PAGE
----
Monday, February 27, 2023

Charts of the Day: No Oomf From Volume

In last Friday's video commentary I suggested that the then selloff lacked some potential to break key technical support based on an utter lack of volume.

Well, if a lack of volume diminished the probability that last week's selloff contained sustainable downside oomf, the same so far today must therefore (for the moment) diminish the probability that today's rally contains sustainable upside oomf... Although there's a compelling case to be made for a notable technical bounce given critical support levels maintained last week.

The dotted line represents today's trajectory of SP500 total volume, the solid lines represent 5, 10 and 20 day average volume:

Now, the task is to see if there's a trend... One way to do that is to consider "on-balance volume." Which draws a line that accumulates volume based on total shares traded on up and down days... I.e., the line moves to the extent of total volume in the direction of the index's close vs the open: When the SP500 is down, the line moves downward to reflect all of the day's volume, and vice versa... 

Note that while all indicators are imperfect, this one, over shorter periods in particular, is expressly so; in that should, say, the market go from green to red by a mere point during that last 5 minutes of the trading day, all of the volume that day will be credited to the downside, even though the market may have traded up virtually all day... Over extended periods of time,  however, our assessment shows that it indeed has some predictive value.

Note the rising trend in SP500 price (top panel) off of the October low, versus the declining trend in on balance volume (bottom panel)... This would denote greater conviction on the down days vs the up days:

Consider the past couple of years:


  1. Agree! Thanks Marty!
    It is mind-boggling that the Fed allows financial easing to run for this long. So far, data show that inflation is coming back hotter (history repeats itself like the '70). Gas price is on the rise. Rent is either flat or on the rise. If the Fed is really serious about containing inflation, they need to stop talking about disinflation. I have the following opinions with some key dates coming in March:
    1. ISM (3/1. Probably hotter)
    2. February CPI (3/14. Probably hotter)
    3. PPI (3/15. Probably hotter)
    4. FOMC (3/21-3/22. They need to tighten up the screw if they are serious)
    5. Job Report (3/24)
    6. PCE (3/31)

  2. Hi Sam! good stuff! One thing to keep in mind is "base effects." Which reflect the fact that today's inflation prints are % changes from year ago inflation prints... I.e., when the change a year ago for a given month was high, it makes for an easy inflation comp now, as it gets compared to a month when inflation had ramped up... When the change a year ago was low, it makes for a tough inflation comp, as even a relatively small increase shows up as a notable current increase...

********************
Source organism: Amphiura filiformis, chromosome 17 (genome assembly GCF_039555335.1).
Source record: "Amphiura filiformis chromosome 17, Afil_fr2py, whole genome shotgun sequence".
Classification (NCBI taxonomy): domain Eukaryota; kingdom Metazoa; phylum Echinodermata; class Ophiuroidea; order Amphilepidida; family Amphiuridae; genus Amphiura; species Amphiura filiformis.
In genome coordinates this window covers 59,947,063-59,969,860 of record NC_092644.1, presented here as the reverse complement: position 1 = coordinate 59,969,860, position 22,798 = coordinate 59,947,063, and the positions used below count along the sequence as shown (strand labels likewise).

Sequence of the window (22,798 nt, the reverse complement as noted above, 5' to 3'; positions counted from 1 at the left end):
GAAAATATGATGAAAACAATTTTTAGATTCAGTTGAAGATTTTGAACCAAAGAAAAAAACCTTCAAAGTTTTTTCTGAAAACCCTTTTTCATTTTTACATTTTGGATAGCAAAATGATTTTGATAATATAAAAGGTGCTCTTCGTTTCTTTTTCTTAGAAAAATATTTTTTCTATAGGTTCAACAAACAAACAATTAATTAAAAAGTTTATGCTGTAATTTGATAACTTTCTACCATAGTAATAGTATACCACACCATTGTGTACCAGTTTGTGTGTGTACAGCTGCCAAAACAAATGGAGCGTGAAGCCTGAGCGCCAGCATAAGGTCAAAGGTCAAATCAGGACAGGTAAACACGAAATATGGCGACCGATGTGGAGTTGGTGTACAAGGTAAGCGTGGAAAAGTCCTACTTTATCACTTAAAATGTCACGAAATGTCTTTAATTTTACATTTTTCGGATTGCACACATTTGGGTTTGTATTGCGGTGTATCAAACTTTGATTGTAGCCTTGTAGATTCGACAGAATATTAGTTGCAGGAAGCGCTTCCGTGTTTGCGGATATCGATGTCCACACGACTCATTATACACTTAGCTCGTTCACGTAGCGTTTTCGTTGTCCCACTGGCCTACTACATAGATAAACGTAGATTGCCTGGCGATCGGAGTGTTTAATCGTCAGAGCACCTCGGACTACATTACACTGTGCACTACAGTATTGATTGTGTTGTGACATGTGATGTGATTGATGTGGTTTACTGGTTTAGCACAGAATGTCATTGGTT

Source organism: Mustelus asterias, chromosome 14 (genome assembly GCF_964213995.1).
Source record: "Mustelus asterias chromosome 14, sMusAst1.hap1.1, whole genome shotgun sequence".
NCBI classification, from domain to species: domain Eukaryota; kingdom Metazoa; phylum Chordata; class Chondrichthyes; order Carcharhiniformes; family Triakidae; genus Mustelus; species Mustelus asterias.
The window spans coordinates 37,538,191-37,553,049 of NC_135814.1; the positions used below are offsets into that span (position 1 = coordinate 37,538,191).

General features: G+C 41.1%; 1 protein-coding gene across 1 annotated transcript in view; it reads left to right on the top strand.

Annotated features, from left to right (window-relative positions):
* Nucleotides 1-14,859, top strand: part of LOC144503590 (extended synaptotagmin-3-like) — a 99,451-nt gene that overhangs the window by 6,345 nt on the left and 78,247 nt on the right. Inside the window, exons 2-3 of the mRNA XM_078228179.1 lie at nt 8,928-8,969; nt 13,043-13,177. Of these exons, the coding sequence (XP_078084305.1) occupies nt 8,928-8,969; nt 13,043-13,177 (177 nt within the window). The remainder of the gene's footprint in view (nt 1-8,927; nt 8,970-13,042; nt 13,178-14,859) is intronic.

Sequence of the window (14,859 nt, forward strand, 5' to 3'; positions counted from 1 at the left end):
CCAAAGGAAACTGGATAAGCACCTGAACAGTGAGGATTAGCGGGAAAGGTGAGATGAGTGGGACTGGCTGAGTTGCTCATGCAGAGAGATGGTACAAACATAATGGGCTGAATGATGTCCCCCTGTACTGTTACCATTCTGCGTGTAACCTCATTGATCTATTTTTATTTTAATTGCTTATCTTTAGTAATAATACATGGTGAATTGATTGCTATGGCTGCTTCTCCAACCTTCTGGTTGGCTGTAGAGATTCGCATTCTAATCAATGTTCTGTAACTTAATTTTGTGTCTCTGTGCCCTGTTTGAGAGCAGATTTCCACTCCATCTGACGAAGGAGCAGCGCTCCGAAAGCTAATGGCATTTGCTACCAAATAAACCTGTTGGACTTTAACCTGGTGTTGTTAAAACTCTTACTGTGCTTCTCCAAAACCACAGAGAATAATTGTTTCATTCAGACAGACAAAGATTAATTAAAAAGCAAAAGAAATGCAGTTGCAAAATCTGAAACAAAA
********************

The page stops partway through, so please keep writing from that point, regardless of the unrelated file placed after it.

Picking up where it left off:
As it turns out, the next few months (March, April, May and June in particular) make for easy comps; meaning all things equal, inflation will appear to be coming down -- so the increases you anticipate will at least to some degree be offset by these base effects... For the second half of the year, however, the comps get tough; meaning, all things equal, inflation will appear to be coming in hotter... Here's from Forbes on the topic:

    For the first six months of 2022 the monthly increase in the Unadjusted Index was between 1.605 and 4.015 or 0.56% to 1.37% (see table below). This makes for easy compares or the Base Effects helping to lower the inflation rate in the first half of 2023.

    After that the compares are much tougher as the month-to-month readings were two slightly negative readings in July and August, a small increase in September, a slightly larger increase in October and a larger drop in November.

    The average change in the Index the last five months is a positive 0.43 with November’s decline of (0.301) or a negative 0.1%. Note that the Unadjusted Index is not seasonally adjusted vs. a seasonally adjusted month-to-month increase of 0.1% that is also announced in the CPI press release.

    January: 2.346 or 0.84%
    February: 2.568 or 0.91%
    March: 3.788 or 1.34%
    April: 1.605 or 0.56%
    May: 3.187 or 1.10%
    June: 4.015 or 1.37%
    July: (0.035) or (0.01)%
    August: (0.015) or (0.04)%
    September: 0.637 or 0.22%
    October: 1.204 or 0.41%
    November: (0.301) or (0.10)%

  3. Agree! Thanks Marty!
    CPI in the 2nd half of the year will be much higher due to comps (like you said) and also due to China reopening its economy. I think the Fed will have no choice but to continue to increase rate to 6%. We will probably have a mild recession in the 2nd half of the year.